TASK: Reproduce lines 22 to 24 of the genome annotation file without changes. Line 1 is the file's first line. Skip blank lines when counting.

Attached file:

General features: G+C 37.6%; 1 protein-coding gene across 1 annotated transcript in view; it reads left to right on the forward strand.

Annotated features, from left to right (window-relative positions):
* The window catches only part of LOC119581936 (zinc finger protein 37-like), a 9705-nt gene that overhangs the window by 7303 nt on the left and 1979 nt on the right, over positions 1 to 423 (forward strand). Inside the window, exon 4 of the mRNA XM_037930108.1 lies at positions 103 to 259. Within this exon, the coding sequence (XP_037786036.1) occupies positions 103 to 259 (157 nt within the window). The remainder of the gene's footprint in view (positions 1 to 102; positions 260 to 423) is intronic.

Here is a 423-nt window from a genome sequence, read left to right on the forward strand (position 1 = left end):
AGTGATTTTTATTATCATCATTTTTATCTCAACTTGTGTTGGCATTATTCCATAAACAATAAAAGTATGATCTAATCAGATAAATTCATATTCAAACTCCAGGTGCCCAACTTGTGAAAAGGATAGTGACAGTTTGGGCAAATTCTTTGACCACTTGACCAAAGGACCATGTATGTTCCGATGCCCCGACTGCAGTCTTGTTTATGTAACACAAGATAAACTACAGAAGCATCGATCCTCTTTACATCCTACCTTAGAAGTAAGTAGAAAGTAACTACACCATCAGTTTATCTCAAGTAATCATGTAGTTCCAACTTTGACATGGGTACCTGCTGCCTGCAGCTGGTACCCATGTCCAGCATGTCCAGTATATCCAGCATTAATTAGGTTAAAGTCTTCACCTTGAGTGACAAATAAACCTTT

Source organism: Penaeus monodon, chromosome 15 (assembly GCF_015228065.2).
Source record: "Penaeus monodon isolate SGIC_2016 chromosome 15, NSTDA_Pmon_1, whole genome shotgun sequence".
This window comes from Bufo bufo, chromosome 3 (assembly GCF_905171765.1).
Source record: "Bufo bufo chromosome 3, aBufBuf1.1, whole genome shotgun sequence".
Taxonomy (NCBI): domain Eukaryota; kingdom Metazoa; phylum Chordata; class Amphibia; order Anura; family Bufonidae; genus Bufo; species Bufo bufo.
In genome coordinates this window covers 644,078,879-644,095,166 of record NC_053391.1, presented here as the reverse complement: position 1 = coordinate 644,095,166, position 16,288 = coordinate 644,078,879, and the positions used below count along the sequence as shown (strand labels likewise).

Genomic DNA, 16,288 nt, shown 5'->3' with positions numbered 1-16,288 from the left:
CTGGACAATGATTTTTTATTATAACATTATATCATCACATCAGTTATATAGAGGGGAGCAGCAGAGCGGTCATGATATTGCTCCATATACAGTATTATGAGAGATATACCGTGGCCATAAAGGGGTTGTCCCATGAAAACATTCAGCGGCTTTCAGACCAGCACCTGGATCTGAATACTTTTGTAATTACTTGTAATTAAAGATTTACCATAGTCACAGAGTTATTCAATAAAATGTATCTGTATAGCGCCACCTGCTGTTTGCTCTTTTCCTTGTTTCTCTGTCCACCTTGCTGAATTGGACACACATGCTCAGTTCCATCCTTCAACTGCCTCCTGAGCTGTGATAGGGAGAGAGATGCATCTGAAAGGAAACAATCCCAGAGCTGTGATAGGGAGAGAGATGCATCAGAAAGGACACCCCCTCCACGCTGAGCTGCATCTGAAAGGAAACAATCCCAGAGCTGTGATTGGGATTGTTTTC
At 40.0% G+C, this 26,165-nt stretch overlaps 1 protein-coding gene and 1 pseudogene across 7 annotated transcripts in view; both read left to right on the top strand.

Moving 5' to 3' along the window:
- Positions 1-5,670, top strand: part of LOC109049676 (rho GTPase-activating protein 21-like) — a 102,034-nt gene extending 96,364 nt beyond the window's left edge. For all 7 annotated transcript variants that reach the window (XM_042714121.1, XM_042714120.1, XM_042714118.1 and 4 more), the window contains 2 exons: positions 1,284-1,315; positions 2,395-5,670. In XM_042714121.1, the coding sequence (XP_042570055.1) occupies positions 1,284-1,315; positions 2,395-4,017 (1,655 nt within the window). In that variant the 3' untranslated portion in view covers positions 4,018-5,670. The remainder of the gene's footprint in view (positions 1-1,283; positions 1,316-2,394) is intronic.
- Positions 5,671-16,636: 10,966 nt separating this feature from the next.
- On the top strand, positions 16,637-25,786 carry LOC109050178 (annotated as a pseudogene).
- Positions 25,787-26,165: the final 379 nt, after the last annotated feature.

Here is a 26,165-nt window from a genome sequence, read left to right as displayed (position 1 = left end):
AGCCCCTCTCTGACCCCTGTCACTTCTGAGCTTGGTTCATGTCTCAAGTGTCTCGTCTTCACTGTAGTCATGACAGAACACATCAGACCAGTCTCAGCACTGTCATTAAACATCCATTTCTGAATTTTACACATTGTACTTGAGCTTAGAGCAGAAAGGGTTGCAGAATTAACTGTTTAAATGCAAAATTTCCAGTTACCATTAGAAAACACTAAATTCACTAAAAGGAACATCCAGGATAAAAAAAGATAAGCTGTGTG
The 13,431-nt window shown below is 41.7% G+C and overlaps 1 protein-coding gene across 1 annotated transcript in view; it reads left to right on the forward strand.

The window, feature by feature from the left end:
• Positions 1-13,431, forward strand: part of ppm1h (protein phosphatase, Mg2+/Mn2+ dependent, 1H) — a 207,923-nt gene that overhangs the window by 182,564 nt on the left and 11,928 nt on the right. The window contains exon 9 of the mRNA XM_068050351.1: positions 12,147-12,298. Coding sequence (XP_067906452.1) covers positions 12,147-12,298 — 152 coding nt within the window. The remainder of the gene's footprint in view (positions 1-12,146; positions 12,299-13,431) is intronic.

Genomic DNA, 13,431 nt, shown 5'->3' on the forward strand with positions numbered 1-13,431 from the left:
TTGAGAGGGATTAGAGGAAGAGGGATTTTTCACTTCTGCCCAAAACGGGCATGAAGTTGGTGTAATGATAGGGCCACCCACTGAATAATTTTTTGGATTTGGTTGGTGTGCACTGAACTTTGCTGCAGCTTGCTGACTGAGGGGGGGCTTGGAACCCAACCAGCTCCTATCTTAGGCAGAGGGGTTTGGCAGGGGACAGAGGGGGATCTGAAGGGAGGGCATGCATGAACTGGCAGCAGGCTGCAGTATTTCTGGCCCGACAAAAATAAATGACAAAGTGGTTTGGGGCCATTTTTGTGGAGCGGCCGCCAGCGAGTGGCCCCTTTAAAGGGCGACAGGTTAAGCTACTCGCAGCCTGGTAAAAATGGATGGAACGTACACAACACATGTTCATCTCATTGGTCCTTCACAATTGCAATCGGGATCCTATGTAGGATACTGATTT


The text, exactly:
The 13,431-nt window shown below is 41.7% G+C and overlaps 1 protein-coding gene across 1 annotated transcript in view; it reads left to right on the forward strand.

The window, feature by feature from the left end:
• Positions 1-13,431, forward strand: part of ppm1h (protein phosphatase, Mg2+/Mn2+ dependent, 1H) — a 207,923-nt gene that overhangs the window by 182,564 nt on the left and 11,928 nt on the right. The window contains exon 9 of the mRNA XM_068050351.1: positions 12,147-12,298. Coding sequence (XP_067906452.1) covers positions 12,147-12,298 — 152 coding nt within the window. The remainder of the gene's footprint in view (positions 1-12,146; positions 12,299-13,431) is intronic.